Presentation on theme: " By Deborah Levinson-Estrada. Trade unionism was rebuilt in the late 1950s and 60s when there was a substantial industrial growth in Guatemala. By."— Presentation transcript:
By Deborah Levinson-Estrada
Trade unionism was rebuilt in the late 1950s and 60s when there was a substantial industrial growth in Guatemala. By the 1970s the growth was concentrated in Guatemala City, and had become the site of labor movement that called for revolutionary change. This caused a increase in violence and a decline industry as working class leaders were either dead or in exile.
Worked in a Japanese owned company called ACRICASA- a thread factory in Guatemala City. Unconventional childhood o Left by her mother and lived with her father. o She was the only women in the house, so she had to take over the women’s duties in the house. o Finished elementary school o Went to live with her aunt so she could go to high school, but her aunt refused and made her work. o Eventually went to live on her own.
Her father was supportive of her desire to have an education, which led her to have a different reality of gender roles. Her awareness of this oppression enabled her to become her own feminist historian. Her leadership in the union enabled her to became the activist that the women need during this time. o Scaled a fence while six months pregnant when they demanded that they get paid overtime o Would bring her day old son to meetings instead of leaving it to the care of another family member, so that they could implement a day care in the factory. o Even left him their over night so that they could have the day care open during night shifts. ( to make a point)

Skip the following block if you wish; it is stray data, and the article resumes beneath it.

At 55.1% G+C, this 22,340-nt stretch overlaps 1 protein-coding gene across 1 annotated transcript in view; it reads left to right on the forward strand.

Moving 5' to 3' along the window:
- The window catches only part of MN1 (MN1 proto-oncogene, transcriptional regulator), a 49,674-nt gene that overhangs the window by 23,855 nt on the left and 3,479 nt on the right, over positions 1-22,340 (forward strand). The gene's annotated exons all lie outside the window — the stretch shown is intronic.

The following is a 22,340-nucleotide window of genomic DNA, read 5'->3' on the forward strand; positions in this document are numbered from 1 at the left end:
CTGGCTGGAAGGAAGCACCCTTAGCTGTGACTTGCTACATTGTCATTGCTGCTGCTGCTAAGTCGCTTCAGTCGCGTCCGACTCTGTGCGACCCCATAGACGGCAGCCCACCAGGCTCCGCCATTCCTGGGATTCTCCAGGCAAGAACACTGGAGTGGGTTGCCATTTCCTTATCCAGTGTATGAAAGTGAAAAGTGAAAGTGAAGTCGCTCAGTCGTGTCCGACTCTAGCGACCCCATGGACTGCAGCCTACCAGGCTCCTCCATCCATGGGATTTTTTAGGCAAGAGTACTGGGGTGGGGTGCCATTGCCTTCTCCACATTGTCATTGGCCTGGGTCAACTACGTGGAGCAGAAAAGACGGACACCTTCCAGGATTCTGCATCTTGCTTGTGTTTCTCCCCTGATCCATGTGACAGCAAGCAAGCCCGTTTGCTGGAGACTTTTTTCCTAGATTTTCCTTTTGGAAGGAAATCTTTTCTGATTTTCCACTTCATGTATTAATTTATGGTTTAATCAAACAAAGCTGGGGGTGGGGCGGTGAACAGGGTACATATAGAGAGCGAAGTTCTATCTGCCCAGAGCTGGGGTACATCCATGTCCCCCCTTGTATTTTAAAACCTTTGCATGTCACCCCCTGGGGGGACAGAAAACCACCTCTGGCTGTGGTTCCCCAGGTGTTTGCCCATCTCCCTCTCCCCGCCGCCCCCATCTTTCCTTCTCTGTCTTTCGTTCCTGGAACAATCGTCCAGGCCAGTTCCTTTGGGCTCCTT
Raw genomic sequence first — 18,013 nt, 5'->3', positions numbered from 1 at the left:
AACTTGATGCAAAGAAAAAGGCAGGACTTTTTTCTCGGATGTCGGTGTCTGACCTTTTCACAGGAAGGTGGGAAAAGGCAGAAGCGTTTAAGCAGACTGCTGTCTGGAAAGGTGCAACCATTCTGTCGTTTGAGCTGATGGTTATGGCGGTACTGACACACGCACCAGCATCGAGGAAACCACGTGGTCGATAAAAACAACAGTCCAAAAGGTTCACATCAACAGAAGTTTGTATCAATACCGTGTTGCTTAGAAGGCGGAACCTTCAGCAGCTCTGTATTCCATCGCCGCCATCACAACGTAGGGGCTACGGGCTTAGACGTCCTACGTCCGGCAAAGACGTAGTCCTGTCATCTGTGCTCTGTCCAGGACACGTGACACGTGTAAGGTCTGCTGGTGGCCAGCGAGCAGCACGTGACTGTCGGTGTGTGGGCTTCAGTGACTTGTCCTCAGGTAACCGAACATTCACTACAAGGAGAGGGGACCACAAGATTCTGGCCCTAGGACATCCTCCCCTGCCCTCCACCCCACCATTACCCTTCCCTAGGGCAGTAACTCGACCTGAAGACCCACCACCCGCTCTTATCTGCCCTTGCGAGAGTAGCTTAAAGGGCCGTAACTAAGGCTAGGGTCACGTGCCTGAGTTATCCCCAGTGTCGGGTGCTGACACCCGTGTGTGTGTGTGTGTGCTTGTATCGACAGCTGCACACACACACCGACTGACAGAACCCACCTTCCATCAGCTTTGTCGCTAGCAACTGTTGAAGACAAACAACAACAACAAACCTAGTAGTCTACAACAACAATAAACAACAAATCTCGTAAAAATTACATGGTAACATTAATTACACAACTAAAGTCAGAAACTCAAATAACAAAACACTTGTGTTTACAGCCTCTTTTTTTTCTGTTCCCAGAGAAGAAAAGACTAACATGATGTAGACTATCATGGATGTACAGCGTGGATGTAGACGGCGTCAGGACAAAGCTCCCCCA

When the union leader was assassinated, Sonia and her son Pavel were kidnapped Sonia was beaten, but they were ultimately only held for fifteen hours before they were released. o On the condition that Sonia leave the country o Which she did
The central drama to their lives where that the fathers were failures in maintaining their family, it was the mothers who were successful. The women were not only domestic servants, schoolteachers, but also had modern employment with capitalistic factories.
Machines received more care and benefits than the workers of the factories. Because there was no transportation to the factories, women were vulnerable walking at night to get to work. o A drive was organized, but was risky because they were at risk for being fired. o Sonia became one of the leaders of this drive which led her to become one of the executives on the union committee o Mainly because no one else would step up and do the job.
Working class was seen as prideful, but dumb. Intertwined with “tough, male worker” Physical labor meant that they were short on mental labor, meaning they were short of brains or “stupid”.
It took nine months to gain legal recognition, then fifteen months to win a contract. Even with the contract they still had to use pressure to get the company do abide by it. Used tactics like putting up signs with the plant of services that they believed they deserved o Like a bus service or a wage increase. o Also put them on the manager’s cars o Their fame as persistent unionists spread.
Sonia Oliva’s story changes the way we see motherhood and womanhood when it comes to the working women. Even with the implementing of the unions, the companies still treated and oppressed their workers. The working class labor isn’t seen as anything but a necessity, they are the low ones on the totem pole.